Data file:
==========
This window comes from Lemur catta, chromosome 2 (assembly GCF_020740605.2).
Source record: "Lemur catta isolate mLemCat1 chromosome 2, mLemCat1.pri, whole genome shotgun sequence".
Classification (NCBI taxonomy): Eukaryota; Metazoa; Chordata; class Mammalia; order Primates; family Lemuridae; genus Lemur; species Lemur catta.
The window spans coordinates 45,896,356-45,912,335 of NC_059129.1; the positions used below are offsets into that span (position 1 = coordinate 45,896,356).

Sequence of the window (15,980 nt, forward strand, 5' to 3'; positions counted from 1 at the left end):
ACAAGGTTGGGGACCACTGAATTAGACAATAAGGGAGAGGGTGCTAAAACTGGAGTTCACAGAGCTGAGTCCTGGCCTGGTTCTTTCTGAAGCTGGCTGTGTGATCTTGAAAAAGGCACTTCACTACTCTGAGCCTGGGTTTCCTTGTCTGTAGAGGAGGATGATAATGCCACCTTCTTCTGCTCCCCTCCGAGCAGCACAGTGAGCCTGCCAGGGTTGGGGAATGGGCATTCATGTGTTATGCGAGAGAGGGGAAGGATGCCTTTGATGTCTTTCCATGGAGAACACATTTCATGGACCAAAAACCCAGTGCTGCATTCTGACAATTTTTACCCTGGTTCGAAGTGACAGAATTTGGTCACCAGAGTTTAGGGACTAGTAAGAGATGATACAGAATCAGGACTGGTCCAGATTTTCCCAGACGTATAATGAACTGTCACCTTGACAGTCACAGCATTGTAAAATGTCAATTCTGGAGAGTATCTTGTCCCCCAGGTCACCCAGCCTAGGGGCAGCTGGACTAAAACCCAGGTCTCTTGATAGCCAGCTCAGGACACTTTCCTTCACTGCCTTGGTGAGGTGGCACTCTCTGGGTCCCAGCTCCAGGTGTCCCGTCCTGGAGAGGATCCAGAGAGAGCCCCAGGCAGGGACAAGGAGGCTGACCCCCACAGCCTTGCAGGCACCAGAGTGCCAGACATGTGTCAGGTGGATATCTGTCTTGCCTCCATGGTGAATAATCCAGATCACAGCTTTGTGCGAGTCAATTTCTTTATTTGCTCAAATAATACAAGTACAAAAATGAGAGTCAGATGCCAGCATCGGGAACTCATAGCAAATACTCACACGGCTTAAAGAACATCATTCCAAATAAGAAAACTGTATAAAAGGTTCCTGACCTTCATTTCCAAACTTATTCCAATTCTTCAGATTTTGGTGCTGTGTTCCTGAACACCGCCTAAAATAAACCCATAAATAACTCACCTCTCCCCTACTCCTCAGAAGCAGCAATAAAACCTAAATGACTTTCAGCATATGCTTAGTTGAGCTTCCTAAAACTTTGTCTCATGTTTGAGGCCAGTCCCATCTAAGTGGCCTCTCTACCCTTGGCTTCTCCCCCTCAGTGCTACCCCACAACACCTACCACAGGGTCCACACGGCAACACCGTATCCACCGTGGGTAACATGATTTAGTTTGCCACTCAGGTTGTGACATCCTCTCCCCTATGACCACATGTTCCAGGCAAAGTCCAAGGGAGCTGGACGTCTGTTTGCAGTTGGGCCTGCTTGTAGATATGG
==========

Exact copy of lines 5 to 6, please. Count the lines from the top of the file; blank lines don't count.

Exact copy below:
Sequence of the window (15,980 nt, forward strand, 5' to 3'; positions counted from 1 at the left end):
ACAAGGTTGGGGACCACTGAATTAGACAATAAGGGAGAGGGTGCTAAAACTGGAGTTCACAGAGCTGAGTCCTGGCCTGGTTCTTTCTGAAGCTGGCTGTGTGATCTTGAAAAAGGCACTTCACTACTCTGAGCCTGGGTTTCCTTGTCTGTAGAGGAGGATGATAATGCCACCTTCTTCTGCTCCCCTCCGAGCAGCACAGTGAGCCTGCCAGGGTTGGGGAATGGGCATTCATGTGTTATGCGAGAGAGGGGAAGGATGCCTTTGATGTCTTTCCATGGAGAACACATTTCATGGACCAAAAACCCAGTGCTGCATTCTGACAATTTTTACCCTGGTTCGAAGTGACAGAATTTGGTCACCAGAGTTTAGGGACTAGTAAGAGATGATACAGAATCAGGACTGGTCCAGATTTTCCCAGACGTATAATGAACTGTCACCTTGACAGTCACAGCATTGTAAAATGTCAATTCTGGAGAGTATCTTGTCCCCCAGGTCACCCAGCCTAGGGGCAGCTGGACTAAAACCCAGGTCTCTTGATAGCCAGCTCAGGACACTTTCCTTCACTGCCTTGGTGAGGTGGCACTCTCTGGGTCCCAGCTCCAGGTGTCCCGTCCTGGAGAGGATCCAGAGAGAGCCCCAGGCAGGGACAAGGAGGCTGACCCCCACAGCCTTGCAGGCACCAGAGTGCCAGACATGTGTCAGGTGGATATCTGTCTTGCCTCCATGGTGAATAATCCAGATCACAGCTTTGTGCGAGTCAATTTCTTTATTTGCTCAAATAATACAAGTACAAAAATGAGAGTCAGATGCCAGCATCGGGAACTCATAGCAAATACTCACACGGCTTAAAGAACATCATTCCAAATAAGAAAACTGTATAAAAGGTTCCTGACCTTCATTTCCAAACTTATTCCAATTCTTCAGATTTTGGTGCTGTGTTCCTGAACACCGCCTAAAATAAACCCATAAATAACTCACCTCTCCCCTACTCCTCAGAAGCAGCAATAAAACCTAAATGACTTTCAGCATATGCTTAGTTGAGCTTCCTAAAACTTTGTCTCATGTTTGAGGCCAGTCCCATCTAAGTGGCCTCTCTACCCTTGGCTTCTCCCCCTCAGTGCTACCCCACAACACCTACCACAGGGTCCACACGGCAACACCGTATCCACCGTGGGTAACATGATTTAGTTTGCCACTCAGGTTGTGACATCCTCTCCCCTATGACCACATGTTCCAGGCAAAGTCCAAGGGAGCTGGACGTCTGTTTGCAGTTGGGCCTGCTTGTAGATATGG